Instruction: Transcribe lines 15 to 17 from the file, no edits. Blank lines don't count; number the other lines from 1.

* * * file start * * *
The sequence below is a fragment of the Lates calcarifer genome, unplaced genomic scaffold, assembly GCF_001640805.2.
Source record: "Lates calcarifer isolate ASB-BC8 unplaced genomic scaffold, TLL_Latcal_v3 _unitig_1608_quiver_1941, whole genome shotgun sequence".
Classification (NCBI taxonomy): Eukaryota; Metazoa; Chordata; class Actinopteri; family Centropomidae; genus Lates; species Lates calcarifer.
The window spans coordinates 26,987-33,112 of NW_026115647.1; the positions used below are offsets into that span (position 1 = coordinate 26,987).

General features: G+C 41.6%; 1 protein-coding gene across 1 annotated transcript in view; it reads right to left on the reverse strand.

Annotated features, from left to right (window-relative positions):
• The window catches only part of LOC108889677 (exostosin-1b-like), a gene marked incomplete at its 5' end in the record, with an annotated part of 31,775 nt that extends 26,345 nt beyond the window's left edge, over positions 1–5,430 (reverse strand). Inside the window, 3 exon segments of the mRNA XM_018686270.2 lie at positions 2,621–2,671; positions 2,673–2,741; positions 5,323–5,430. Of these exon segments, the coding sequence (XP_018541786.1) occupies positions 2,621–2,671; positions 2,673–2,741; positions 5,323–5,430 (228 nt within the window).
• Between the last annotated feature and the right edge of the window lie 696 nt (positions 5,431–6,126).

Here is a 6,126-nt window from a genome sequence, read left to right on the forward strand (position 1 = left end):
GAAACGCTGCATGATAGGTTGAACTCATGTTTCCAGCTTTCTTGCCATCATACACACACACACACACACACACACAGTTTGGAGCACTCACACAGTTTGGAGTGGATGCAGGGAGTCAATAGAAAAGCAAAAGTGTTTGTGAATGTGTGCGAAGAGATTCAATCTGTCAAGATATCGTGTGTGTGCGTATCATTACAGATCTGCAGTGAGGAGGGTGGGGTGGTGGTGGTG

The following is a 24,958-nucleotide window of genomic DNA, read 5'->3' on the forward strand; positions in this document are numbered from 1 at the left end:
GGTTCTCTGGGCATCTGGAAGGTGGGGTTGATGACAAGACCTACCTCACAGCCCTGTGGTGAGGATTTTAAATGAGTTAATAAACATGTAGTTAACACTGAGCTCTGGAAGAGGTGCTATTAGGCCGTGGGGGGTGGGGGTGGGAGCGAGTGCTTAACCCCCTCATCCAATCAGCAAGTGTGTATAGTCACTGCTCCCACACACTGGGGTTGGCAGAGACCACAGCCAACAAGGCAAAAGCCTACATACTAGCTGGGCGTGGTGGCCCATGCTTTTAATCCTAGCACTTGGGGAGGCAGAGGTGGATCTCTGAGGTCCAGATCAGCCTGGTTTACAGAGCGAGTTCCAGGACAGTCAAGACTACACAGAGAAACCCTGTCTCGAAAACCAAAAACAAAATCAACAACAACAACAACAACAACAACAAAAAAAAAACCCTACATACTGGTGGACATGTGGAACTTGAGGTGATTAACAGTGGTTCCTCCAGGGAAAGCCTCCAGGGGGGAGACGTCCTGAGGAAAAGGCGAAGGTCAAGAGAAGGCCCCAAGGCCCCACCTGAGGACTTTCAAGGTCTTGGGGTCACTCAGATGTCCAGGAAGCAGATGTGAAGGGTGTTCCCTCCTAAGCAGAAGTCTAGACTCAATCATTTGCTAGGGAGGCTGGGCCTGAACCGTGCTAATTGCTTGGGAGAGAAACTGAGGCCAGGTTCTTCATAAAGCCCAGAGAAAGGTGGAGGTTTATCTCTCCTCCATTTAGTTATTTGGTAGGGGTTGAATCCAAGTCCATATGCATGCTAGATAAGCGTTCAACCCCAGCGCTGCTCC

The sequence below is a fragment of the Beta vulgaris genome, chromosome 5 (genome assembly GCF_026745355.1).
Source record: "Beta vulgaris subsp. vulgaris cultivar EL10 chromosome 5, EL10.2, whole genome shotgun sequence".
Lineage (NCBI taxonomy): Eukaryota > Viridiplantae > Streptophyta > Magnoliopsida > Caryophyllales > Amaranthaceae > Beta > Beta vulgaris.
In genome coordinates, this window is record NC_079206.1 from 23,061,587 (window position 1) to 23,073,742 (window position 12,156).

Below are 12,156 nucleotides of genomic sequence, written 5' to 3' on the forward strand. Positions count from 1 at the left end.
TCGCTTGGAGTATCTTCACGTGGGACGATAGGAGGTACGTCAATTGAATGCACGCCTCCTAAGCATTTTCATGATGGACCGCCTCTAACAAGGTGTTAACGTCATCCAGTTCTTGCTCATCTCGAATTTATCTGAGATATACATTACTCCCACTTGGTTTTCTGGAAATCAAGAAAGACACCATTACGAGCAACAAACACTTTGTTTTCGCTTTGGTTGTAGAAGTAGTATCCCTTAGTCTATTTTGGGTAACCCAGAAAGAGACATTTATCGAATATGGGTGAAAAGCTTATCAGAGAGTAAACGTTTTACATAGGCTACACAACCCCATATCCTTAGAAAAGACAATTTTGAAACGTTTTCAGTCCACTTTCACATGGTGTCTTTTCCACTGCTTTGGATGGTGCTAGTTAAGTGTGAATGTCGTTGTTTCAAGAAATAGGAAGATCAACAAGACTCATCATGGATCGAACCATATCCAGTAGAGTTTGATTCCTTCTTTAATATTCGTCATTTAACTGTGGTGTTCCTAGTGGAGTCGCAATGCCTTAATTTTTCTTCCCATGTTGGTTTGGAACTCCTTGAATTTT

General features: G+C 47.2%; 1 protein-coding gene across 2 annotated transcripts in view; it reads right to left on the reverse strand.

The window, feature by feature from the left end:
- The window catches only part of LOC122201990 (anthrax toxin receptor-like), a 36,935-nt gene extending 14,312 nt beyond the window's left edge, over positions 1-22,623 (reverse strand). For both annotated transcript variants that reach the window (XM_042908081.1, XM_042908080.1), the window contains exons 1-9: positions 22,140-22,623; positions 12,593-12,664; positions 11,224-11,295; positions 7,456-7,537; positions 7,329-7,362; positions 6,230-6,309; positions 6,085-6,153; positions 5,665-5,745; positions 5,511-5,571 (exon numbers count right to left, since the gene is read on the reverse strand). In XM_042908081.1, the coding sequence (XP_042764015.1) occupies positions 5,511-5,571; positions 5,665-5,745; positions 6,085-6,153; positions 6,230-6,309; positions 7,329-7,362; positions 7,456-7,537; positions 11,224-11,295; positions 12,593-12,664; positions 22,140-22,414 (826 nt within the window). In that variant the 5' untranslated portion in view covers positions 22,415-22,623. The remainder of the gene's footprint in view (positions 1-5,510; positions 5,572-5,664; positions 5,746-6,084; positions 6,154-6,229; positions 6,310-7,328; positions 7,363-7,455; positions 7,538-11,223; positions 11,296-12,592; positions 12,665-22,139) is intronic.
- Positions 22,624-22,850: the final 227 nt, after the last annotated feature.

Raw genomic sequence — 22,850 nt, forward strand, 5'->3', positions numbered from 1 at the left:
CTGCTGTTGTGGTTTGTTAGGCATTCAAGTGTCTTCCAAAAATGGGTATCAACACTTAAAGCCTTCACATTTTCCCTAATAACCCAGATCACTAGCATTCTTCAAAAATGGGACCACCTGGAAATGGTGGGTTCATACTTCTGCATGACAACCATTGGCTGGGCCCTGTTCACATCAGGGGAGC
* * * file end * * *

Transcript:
Lineage (NCBI taxonomy): Eukaryota > Viridiplantae > Streptophyta > Magnoliopsida > Caryophyllales > Amaranthaceae > Beta > Beta vulgaris.
In genome coordinates, this window is record NC_079206.1 from 23,061,587 (window position 1) to 23,073,742 (window position 12,156).

Below are 12,156 nucleotides of genomic sequence, written 5' to 3' on the forward strand. Positions count from 1 at the left end.